Subclass a class in the namespace of the that subclass


#1

Ever get stuck on a problem, and then after staring at it for way too
long, get disgusted b/c there is no way to do it the way you need to
do it, and none of the workable alternatives quite cut it? Well,
that’s been my day.

I know it may seem a bit off the wall. But I want to subclass a class
that is also defined in the namespace of the subclass. In other words:

class X < Y
class Y
end
end

Why do I want to do this? Because my library (X) consists of a few
components, one of them being Y. And I want the end user of the
library to use it by typing “X.new”. Now, X is all but the same as Y,
with only with some minor adjustments.

Unfortunately for me there seems to be no way to do this without Ruby
complaining of a superclass mismatch.

In the end my alternatives appear to be:

  1. Use Z instead of X and fake it with X:

module X
def self.new
Z.new
end
class Z < Y
end
end

  1. Delegate Y in X

class X
def initialize
@y = Y.new
end
def method_missing …
end

#1 sucks because I’m faking it --X isn’t really new. And #2 sucks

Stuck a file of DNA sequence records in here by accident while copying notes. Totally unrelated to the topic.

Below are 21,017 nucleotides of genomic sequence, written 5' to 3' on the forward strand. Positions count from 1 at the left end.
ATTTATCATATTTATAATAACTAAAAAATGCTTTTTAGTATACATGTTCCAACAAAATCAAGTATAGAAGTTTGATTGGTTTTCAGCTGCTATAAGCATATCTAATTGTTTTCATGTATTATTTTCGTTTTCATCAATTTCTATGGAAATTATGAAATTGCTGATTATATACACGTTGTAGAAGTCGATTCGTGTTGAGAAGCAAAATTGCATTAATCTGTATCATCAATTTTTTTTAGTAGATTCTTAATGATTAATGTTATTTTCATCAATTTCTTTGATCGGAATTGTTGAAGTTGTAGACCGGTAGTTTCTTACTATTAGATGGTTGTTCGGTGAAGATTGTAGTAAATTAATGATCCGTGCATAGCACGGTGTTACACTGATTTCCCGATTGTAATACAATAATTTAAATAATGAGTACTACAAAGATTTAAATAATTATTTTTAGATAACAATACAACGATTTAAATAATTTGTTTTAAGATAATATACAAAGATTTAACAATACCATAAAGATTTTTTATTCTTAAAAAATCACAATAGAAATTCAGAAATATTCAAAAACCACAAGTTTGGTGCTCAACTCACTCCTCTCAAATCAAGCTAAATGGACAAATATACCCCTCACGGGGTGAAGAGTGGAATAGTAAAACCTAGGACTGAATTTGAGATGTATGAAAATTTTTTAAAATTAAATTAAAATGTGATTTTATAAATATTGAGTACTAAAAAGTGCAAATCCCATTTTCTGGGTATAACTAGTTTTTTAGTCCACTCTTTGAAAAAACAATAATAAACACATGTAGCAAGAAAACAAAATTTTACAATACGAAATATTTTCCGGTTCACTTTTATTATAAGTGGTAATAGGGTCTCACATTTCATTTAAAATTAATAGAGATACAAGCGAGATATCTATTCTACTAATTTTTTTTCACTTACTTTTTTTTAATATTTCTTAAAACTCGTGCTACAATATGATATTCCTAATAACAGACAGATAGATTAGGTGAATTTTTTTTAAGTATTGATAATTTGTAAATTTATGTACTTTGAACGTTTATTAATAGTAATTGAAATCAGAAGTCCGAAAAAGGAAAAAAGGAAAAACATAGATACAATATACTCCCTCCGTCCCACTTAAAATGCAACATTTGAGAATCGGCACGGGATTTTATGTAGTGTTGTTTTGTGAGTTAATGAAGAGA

because it is nothing but a class wrapped around a single instance
variable --a complete waste of resources.

I imagine there is a tricky dynamic coding way to do it, but that will
screw up my RDocs.

Well, I don’t see any solution for it --if you have one I’ll be
amazed. But at least I got to vent.

T.


#2

2008/10/22 Trans removed_email_address@domain.invalid:

I know it may seem a bit off the wall. But I want to subclass a class
that is also defined in the namespace of the subclass. In other words:

class X < Y
class Y
end
end

Tom, that’s easy if you split the creation of the classes from naming
them:

y = Class.new

class X < y
end

X::Y = y

p X.ancestors # => [X, X::Y, Object, Kernel]

Regards,
Pit


#3

Hi –

On Thu, 23 Oct 2008, Trans wrote:

end
end

Why do I want to do this? Because my library (X) consists of a few
components, one of them being Y. And I want the end user of the
library to use it by typing “X.new”. Now, X is all but the same as Y,
with only with some minor adjustments.

Unfortunately for me there seems to be no way to do this without Ruby